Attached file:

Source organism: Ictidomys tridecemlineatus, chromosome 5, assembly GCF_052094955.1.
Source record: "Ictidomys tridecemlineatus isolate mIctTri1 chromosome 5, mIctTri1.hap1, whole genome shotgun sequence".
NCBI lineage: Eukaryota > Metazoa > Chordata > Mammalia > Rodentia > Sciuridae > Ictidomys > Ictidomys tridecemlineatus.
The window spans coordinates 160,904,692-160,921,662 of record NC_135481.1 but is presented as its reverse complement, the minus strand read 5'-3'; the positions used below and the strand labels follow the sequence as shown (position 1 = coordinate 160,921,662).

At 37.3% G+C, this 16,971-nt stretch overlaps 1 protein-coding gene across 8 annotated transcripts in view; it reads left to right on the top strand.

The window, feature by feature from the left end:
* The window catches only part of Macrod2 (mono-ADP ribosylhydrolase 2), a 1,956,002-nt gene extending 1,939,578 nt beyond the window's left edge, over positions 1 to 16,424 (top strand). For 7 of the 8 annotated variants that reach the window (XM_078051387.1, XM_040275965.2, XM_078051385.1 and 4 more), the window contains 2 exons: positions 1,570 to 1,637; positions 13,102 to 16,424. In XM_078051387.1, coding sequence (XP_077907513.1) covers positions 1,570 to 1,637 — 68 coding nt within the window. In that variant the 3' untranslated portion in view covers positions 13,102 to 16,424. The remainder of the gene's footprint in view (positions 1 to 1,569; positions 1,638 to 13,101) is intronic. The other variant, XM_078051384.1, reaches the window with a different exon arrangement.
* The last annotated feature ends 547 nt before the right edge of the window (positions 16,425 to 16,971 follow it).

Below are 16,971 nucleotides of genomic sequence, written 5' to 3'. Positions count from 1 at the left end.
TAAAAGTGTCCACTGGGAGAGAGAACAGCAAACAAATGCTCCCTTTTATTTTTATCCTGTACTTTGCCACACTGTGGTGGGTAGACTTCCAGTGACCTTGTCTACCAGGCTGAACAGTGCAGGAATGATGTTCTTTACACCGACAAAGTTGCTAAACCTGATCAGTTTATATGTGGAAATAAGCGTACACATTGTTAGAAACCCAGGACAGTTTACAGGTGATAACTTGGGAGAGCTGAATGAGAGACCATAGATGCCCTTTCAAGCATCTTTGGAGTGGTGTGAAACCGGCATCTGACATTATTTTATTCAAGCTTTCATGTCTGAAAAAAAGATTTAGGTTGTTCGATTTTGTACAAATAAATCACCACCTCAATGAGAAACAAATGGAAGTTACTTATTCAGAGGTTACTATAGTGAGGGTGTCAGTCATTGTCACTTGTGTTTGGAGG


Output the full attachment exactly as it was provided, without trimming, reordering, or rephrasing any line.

Source organism: Ictidomys tridecemlineatus, chromosome 5, assembly GCF_052094955.1.
Source record: "Ictidomys tridecemlineatus isolate mIctTri1 chromosome 5, mIctTri1.hap1, whole genome shotgun sequence".
NCBI lineage: Eukaryota > Metazoa > Chordata > Mammalia > Rodentia > Sciuridae > Ictidomys > Ictidomys tridecemlineatus.
The window spans coordinates 160,904,692-160,921,662 of record NC_135481.1 but is presented as its reverse complement, the minus strand read 5'-3'; the positions used below and the strand labels follow the sequence as shown (position 1 = coordinate 160,921,662).

At 37.3% G+C, this 16,971-nt stretch overlaps 1 protein-coding gene across 8 annotated transcripts in view; it reads left to right on the top strand.

The window, feature by feature from the left end:
* The window catches only part of Macrod2 (mono-ADP ribosylhydrolase 2), a 1,956,002-nt gene extending 1,939,578 nt beyond the window's left edge, over positions 1 to 16,424 (top strand). For 7 of the 8 annotated variants that reach the window (XM_078051387.1, XM_040275965.2, XM_078051385.1 and 4 more), the window contains 2 exons: positions 1,570 to 1,637; positions 13,102 to 16,424. In XM_078051387.1, coding sequence (XP_077907513.1) covers positions 1,570 to 1,637 — 68 coding nt within the window. In that variant the 3' untranslated portion in view covers positions 13,102 to 16,424. The remainder of the gene's footprint in view (positions 1 to 1,569; positions 1,638 to 13,101) is intronic. The other variant, XM_078051384.1, reaches the window with a different exon arrangement.
* The last annotated feature ends 547 nt before the right edge of the window (positions 16,425 to 16,971 follow it).

Below are 16,971 nucleotides of genomic sequence, written 5' to 3'. Positions count from 1 at the left end.
TAAAAGTGTCCACTGGGAGAGAGAACAGCAAACAAATGCTCCCTTTTATTTTTATCCTGTACTTTGCCACACTGTGGTGGGTAGACTTCCAGTGACCTTGTCTACCAGGCTGAACAGTGCAGGAATGATGTTCTTTACACCGACAAAGTTGCTAAACCTGATCAGTTTATATGTGGAAATAAGCGTACACATTGTTAGAAACCCAGGACAGTTTACAGGTGATAACTTGGGAGAGCTGAATGAGAGACCATAGATGCCCTTTCAAGCATCTTTGGAGTGGTGTGAAACCGGCATCTGACATTATTTTATTCAAGCTTTCATGTCTGAAAAAAAGATTTAGGTTGTTCGATTTTGTACAAATAAATCACCACCTCAATGAGAAACAAATGGAAGTTACTTATTCAGAGGTTACTATAGTGAGGGTGTCAGTCATTGTCACTTGTGTTTGGAGG